If the court concludes New York choice-of-law principles require the application of New York law on the issue of the validity of the 2020 Notes, and that Article 150 and the resolutions have no effect on the validity of the contract under New York law, then we would affirm the district court’s decision to apply New York law and uphold the validity of the bonds. On the other hand, if the court concludes Venezuelan law applies to the particular issue of PDVSA’s legal authority to execute the Exchange Offer, then we would likely remand for an assessment of Venezuelan law on that question and, if necessary, for consideration of the Creditors’ equitable and warranty claims.
The fate of the 2020 Notes—and the billions of dollars those notes represent—is now in the hands of the New York Court of Appeals.
There will be additional updates and commentary on Petróleos de Venezuela S.A. v. MUFG Union Bank, N.A. at Transnational Litigation Blog in the weeks and months ahead. In the meantime, please feel free to mention this case the next time a student or a colleague questions the importance of choice-of-law rules. These rules matter. A lot.
[This post is cross-posted at Transnational Litigation Blog.]
From a European perspective, this case would seem to be, at first sight, about the interpretation of the scope of an overriding mandatory provision, which should obviously trump any choice of law clause concluded by the parties. But what is peculiar in this case is that the mandatory rule, if I understand correctly, is a multilateral choice of law rule. It would be interesting to know what was the rationale of the NY lawmaker when it decided that this multilateral choice of law rule should exclude freedom of choice.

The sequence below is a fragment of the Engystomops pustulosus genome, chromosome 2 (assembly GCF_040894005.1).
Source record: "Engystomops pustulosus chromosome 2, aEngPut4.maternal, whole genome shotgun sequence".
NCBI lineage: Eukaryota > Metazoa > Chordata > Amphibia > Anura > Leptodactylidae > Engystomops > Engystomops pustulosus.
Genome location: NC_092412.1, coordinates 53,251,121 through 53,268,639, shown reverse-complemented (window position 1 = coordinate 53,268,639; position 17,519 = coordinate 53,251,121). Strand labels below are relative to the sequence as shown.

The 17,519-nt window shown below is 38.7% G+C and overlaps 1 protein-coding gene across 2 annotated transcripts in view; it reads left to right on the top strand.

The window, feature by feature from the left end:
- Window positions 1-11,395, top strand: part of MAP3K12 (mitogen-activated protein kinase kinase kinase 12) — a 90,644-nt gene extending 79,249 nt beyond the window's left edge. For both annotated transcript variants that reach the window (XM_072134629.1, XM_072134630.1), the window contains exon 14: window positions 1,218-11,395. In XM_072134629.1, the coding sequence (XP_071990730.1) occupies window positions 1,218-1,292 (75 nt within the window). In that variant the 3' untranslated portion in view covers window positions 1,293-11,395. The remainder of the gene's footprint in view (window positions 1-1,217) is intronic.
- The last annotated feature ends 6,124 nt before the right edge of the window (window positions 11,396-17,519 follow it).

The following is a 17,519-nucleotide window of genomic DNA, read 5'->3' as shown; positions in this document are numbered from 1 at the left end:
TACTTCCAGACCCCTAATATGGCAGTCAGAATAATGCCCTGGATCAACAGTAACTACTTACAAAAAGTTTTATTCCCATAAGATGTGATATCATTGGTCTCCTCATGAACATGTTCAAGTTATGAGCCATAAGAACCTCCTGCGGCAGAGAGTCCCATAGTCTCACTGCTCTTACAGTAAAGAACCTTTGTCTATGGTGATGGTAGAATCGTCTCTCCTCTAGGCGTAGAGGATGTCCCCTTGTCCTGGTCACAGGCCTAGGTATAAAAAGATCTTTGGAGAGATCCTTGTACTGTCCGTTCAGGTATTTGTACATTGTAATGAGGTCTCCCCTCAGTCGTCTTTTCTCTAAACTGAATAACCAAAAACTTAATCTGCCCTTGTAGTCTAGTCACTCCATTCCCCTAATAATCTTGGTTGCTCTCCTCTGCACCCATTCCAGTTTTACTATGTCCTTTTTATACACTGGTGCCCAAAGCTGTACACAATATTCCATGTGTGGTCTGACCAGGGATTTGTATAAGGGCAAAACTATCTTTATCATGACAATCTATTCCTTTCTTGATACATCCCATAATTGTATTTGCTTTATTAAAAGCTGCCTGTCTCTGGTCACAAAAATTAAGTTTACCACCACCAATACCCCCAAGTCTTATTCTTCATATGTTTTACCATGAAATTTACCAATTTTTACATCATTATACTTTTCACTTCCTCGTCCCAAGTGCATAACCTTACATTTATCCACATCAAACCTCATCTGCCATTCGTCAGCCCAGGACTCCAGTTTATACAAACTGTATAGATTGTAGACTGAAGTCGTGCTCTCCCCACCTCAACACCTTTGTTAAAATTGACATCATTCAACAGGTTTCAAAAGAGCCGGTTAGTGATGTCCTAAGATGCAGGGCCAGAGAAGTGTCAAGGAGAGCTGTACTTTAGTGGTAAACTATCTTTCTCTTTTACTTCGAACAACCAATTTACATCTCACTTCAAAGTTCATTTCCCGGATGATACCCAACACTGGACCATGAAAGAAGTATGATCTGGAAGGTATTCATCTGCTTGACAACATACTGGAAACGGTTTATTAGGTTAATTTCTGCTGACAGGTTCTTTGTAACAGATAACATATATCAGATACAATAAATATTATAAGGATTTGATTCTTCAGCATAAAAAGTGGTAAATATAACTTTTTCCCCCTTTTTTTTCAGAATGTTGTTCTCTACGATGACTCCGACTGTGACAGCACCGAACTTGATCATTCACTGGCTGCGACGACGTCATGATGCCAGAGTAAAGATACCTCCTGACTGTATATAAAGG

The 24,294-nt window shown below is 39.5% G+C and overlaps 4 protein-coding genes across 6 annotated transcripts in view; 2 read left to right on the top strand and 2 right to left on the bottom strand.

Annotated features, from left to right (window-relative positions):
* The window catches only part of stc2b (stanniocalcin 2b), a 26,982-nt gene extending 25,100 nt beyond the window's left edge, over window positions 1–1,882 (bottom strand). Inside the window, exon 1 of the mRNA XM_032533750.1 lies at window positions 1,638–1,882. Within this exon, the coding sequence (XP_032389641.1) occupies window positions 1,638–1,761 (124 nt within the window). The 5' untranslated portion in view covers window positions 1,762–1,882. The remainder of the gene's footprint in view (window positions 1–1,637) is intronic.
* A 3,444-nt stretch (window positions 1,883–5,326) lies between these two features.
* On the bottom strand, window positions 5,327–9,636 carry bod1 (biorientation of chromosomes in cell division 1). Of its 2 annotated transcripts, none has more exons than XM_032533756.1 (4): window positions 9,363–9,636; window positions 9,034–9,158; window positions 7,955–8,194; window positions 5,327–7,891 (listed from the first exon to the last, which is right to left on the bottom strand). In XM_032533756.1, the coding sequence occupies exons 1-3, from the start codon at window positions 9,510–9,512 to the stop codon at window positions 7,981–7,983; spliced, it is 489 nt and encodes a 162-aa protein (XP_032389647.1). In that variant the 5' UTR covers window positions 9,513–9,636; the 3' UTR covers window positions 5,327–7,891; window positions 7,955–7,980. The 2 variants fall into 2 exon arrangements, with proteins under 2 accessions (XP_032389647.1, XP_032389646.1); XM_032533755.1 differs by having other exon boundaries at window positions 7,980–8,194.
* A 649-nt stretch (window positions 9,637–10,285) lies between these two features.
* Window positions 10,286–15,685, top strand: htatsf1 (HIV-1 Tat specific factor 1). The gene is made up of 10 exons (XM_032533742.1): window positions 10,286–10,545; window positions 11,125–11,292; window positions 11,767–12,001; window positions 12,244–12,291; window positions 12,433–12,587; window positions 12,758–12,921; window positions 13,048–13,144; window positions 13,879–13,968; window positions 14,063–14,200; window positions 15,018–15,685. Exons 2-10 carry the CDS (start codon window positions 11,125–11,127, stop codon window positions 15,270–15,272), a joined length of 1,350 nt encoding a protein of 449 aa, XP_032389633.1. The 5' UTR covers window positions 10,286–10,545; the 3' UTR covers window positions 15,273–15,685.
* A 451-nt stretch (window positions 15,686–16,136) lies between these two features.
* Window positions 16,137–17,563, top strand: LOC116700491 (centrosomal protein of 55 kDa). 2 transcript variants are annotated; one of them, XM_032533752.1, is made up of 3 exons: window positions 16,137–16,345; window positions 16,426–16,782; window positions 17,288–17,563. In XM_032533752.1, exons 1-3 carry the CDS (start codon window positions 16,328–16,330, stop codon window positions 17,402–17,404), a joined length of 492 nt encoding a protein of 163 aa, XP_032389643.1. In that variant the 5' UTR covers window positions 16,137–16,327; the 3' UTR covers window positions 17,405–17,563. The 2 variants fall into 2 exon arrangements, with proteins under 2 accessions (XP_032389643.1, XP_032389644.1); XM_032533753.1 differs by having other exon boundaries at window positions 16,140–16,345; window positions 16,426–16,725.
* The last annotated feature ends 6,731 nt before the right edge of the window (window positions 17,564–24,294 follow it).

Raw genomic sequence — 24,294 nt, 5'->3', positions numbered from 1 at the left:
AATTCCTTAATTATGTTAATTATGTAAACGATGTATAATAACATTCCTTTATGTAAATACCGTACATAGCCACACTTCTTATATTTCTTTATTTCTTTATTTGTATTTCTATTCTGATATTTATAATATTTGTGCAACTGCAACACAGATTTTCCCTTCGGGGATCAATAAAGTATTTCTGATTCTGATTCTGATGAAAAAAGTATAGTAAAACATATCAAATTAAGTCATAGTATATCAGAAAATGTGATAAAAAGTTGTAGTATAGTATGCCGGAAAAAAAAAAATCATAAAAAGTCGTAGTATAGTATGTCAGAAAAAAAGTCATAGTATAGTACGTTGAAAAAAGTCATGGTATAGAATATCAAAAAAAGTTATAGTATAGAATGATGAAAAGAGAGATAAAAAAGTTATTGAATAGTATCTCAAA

Interesting topic. One thing that is missing from the choice of law analysis is that the reference to Article 150 of Venezuelan law is not just a regular provision, but rather a Constitutional norm-mandate requiring the State to seek Assembly approval when dealing with foreign States, state-owned entities or companies not domiciled in the country. Under the principle of Constitutional supremacy, applicable within Venezuela and also in the US, that should have been noted by the 2nd Circuit, the 2020 Notes would need to be *independently* valid under both Venezuelan constitutional law and corporate law to be enforceable in Venezuela and abroad.
In my view, the 2020 Notes were invalid ab-initio due to the lack of Assembly approval as required by Article 150, irrespective of corporate law compliance. Without Assembly approval, the 2020 Notes could even be deemed as legally non-existent under Venezuelan law and, as such, they could not have any effect inside or outside Venezuela, because the choice of law clause electing New York law as applicable lacked the Assembly approval for it to begin its effectiveness in the first place.